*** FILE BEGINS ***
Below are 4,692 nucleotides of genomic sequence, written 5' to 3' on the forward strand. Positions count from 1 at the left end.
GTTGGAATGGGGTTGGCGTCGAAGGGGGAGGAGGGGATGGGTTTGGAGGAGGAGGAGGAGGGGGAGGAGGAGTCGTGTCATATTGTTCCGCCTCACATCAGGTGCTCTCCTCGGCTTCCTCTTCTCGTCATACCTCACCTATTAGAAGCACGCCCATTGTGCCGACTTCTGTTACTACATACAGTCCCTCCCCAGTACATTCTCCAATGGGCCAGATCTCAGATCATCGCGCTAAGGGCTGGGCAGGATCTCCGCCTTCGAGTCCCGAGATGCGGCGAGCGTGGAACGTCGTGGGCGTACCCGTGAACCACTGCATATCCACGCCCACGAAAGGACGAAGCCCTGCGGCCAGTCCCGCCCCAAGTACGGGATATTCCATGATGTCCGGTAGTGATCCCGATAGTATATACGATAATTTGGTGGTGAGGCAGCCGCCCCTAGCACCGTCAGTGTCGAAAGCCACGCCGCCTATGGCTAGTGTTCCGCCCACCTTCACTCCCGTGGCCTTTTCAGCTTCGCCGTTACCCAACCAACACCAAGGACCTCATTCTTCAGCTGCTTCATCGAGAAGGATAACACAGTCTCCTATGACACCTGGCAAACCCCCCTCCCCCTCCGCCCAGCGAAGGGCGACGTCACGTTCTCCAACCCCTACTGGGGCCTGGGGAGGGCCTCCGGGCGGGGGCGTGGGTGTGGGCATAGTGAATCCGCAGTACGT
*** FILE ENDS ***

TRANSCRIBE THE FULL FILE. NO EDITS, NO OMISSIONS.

Below are 4,692 nucleotides of genomic sequence, written 5' to 3' on the forward strand. Positions count from 1 at the left end.
GTTGGAATGGGGTTGGCGTCGAAGGGGGAGGAGGGGATGGGTTTGGAGGAGGAGGAGGAGGGGGAGGAGGAGTCGTGTCATATTGTTCCGCCTCACATCAGGTGCTCTCCTCGGCTTCCTCTTCTCGTCATACCTCACCTATTAGAAGCACGCCCATTGTGCCGACTTCTGTTACTACATACAGTCCCTCCCCAGTACATTCTCCAATGGGCCAGATCTCAGATCATCGCGCTAAGGGCTGGGCAGGATCTCCGCCTTCGAGTCCCGAGATGCGGCGAGCGTGGAACGTCGTGGGCGTACCCGTGAACCACTGCATATCCACGCCCACGAAAGGACGAAGCCCTGCGGCCAGTCCCGCCCCAAGTACGGGATATTCCATGATGTCCGGTAGTGATCCCGATAGTATATACGATAATTTGGTGGTGAGGCAGCCGCCCCTAGCACCGTCAGTGTCGAAAGCCACGCCGCCTATGGCTAGTGTTCCGCCCACCTTCACTCCCGTGGCCTTTTCAGCTTCGCCGTTACCCAACCAACACCAAGGACCTCATTCTTCAGCTGCTTCATCGAGAAGGATAACACAGTCTCCTATGACACCTGGCAAACCCCCCTCCCCCTCCGCCCAGCGAAGGGCGACGTCACGTTCTCCAACCCCTACTGGGGCCTGGGGAGGGCCTCCGGGCGGGGGCGTGGGTGTGGGCATAGTGAATCCGCAGTACGT